• In the meantime, the Morgan County School System is working to renew its charter system status with the state. 

  • Ivy Preparatory Academy will stop offering high school classes at its three campuses. 

    A longtime Ivy Preparatory supporter wrote an opinion piece in the Atlanta Journal Constitution in opposition to the decision.

    Ivy Prep and the Georgia Charter Schools Association weighed in on the changes.

  • After being placed on immediate probation by the state, Macon Charter Academy has submitted a corrective plan of action to the Georgia Board of Education.

    The Telegraph says the school’s fate could be decided as early as this week.

  • KIPP STRIVE Primary School gets a new playground.

  • Savannah-Chatham County Public Schools is considering a bus plan that would provide up to 10 bus stops for charter school students.

  •  Atlanta Public Schools Superintendent Meria Carstarphen says the district could bring in charter school operators for several underperforming schools. If voters approve Gov. Deal’s Opportunity School District plan next year, the schools are at risk of being placed in a statewide school district that seeks to turnaround struggling schools.

Weekly Charter News Roundup: September 24 – October 1, 2015

In positive charter news this week, KIPP STRIVE Academy in Atlanta has been named a National Blue Ribbon School by the U.S. Department of Education. The school is one of only nine in Georgia to receive the honor.

  • Utopian Academy for the Arts recently sent the city of Riverdale a cease and desist letter. According to the school, city officials threatened to shut down the school’s cafeteria because it was operating without a city business license. School officials say if “bullying” by the city of Riverdale continues, Utopian will sue the city for intentionally interfering with school operations.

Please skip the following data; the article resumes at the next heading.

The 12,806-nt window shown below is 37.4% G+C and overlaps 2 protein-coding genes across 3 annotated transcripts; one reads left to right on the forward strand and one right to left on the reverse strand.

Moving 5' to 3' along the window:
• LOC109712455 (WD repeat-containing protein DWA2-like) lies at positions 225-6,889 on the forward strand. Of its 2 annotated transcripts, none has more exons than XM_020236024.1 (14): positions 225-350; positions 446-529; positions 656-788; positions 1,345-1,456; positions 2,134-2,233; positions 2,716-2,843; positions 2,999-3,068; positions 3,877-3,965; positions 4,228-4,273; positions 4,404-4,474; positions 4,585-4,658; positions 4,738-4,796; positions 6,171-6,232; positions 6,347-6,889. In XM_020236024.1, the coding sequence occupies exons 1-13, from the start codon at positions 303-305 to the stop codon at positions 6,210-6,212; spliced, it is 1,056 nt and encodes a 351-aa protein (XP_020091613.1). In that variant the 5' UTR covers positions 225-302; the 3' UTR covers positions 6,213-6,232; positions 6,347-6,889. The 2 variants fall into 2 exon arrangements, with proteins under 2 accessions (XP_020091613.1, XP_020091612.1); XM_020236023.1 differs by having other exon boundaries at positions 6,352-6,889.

• The Atlanta Public School District has been approved as a charter system. The new status will start during the 2016-2017 school year.
  • In the meantime, the DeKalb County Board of Education plans to hold hearings on whether to submit an application to the Georgia Department of Education to formally seek charter system status. Earlier this year, the school district sent the state a letter of intent to become a charter system.

  • The meeting on the district’s charter system status comes just after the DeKalb County Board of Education passed a new charter policy. The Georgia Charter Schools Association has raised concerns about the policy in an open letter to DeKalb’s Board of Education, DeKalb School Superintendent Dr. Stephen Green and Board of Education Chairman Dr. Melvin Johnson.

  • An education reform commission established by Gov. Nathan Deal is looking at ways to change Georgia’s school funding formula. The discussions have included how to fund charter school facilities and whether property owned or leased for a charter school should be exempt from taxes.

  • Georgia did not receive a federal planning, program design and implementation grant. That means new charter schools interested in the grant must apply directly to the U.S. Department of Education. The grant helps charter school developers plan, design and complete the initial implementation of their schools.

  • A new national article by The Atlantic says data suggests charter schools are more popular in cities than in suburbs.

  • The University of Georgia says its partnership with Foothills Education Charter High School has been beneficial to at-risk teens. The school has several locations, including one in Athens, Georgia.

  • The Kindezi Schools recently opened a new charter school in Atlanta’s Old Fourth Ward.